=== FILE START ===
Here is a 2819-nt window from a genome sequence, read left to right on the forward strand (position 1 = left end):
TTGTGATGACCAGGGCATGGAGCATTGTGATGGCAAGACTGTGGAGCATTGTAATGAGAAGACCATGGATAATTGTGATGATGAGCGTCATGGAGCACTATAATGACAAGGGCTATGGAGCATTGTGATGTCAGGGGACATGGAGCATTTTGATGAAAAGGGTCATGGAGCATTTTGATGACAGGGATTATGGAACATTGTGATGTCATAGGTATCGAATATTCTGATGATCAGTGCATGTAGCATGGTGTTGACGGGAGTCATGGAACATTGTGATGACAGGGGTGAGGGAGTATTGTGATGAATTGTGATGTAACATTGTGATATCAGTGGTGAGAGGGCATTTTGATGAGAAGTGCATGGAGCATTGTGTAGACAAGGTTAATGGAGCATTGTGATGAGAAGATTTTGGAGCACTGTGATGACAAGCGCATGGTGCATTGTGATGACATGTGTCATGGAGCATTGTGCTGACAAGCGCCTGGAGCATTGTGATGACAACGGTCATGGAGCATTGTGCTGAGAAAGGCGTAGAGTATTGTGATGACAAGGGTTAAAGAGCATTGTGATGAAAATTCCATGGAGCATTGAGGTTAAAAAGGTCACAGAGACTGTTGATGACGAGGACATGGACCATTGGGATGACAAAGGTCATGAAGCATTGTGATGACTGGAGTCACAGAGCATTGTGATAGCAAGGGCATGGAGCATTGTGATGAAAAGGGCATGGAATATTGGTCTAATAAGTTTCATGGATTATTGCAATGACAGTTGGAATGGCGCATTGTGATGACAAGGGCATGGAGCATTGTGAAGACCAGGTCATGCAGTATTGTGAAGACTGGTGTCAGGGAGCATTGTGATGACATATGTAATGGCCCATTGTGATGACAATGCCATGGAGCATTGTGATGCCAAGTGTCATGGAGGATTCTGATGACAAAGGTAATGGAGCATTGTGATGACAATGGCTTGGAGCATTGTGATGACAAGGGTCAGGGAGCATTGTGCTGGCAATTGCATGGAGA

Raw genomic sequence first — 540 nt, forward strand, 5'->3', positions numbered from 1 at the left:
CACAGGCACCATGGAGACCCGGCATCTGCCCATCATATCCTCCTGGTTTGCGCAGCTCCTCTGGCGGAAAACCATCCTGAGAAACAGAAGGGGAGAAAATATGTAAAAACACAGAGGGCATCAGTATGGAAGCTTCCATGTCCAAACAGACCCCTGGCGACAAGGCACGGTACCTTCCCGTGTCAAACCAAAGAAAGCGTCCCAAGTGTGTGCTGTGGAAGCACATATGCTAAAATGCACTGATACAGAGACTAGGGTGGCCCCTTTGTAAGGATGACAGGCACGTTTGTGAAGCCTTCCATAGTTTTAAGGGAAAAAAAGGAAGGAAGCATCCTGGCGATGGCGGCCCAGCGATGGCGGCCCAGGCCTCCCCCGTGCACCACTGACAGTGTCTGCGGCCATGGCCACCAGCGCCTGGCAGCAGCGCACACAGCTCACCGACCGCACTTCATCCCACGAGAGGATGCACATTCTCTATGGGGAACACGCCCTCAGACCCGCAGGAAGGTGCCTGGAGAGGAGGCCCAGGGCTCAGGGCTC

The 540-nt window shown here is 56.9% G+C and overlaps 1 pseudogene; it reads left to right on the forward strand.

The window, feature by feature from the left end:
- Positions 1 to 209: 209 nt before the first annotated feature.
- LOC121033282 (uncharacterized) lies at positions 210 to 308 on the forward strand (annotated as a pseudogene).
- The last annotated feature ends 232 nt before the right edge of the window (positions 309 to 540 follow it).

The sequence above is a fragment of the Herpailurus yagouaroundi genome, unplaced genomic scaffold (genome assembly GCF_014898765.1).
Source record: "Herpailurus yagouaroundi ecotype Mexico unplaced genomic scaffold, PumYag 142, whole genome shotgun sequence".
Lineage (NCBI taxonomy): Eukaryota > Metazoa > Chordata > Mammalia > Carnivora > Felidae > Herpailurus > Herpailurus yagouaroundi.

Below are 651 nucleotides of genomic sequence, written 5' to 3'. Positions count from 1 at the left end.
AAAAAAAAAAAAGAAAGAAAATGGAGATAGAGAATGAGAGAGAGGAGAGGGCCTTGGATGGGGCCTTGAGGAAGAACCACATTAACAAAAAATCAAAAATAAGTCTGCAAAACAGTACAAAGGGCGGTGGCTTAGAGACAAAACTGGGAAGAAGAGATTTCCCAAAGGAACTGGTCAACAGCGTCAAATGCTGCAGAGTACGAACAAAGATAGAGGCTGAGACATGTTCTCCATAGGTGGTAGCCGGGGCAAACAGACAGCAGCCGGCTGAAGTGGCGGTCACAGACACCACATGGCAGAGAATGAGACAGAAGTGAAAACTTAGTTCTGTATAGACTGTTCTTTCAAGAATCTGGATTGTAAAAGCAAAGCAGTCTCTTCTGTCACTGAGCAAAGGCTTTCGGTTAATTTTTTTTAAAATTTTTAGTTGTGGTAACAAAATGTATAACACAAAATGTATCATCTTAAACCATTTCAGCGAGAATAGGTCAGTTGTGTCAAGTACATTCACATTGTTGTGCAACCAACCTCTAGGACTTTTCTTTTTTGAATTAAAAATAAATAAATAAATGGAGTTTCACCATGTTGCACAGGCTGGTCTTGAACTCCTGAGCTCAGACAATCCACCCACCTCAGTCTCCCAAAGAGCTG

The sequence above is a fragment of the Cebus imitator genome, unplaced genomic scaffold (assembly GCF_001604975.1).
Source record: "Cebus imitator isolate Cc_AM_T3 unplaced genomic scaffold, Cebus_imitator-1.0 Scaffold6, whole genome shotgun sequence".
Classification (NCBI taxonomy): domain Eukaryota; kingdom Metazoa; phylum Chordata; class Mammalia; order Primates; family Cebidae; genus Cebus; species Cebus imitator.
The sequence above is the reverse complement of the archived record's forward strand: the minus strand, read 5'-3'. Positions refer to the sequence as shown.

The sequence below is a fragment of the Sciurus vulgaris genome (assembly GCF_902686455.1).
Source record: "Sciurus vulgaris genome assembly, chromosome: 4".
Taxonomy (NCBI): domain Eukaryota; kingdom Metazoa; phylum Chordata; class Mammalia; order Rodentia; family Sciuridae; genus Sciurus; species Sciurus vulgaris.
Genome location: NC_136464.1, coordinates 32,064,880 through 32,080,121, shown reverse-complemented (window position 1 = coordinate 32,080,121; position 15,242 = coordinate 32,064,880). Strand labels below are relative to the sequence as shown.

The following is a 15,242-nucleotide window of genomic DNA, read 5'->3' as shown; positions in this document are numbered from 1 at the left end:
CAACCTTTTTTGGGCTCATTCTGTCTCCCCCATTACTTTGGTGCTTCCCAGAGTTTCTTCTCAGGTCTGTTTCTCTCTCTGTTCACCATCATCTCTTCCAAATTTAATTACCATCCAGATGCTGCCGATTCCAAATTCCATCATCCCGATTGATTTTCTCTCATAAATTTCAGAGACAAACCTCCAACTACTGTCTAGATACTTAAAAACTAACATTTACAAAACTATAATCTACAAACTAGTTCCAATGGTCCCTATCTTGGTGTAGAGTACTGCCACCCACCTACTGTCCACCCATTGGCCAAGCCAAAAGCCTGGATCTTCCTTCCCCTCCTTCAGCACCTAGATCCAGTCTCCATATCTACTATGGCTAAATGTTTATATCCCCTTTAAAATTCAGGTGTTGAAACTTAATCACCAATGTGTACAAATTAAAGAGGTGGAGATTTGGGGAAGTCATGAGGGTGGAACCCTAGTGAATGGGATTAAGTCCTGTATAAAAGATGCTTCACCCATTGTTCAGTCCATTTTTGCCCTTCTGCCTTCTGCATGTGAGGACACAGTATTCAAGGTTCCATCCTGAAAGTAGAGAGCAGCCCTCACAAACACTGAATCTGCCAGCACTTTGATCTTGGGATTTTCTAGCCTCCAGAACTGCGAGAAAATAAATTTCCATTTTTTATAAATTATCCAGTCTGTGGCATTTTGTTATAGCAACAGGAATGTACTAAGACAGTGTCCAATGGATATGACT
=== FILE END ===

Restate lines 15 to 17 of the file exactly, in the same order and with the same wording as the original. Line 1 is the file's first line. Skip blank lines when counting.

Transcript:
The sequence above is a fragment of the Cebus imitator genome, unplaced genomic scaffold (assembly GCF_001604975.1).
Source record: "Cebus imitator isolate Cc_AM_T3 unplaced genomic scaffold, Cebus_imitator-1.0 Scaffold6, whole genome shotgun sequence".
Classification (NCBI taxonomy): domain Eukaryota; kingdom Metazoa; phylum Chordata; class Mammalia; order Primates; family Cebidae; genus Cebus; species Cebus imitator.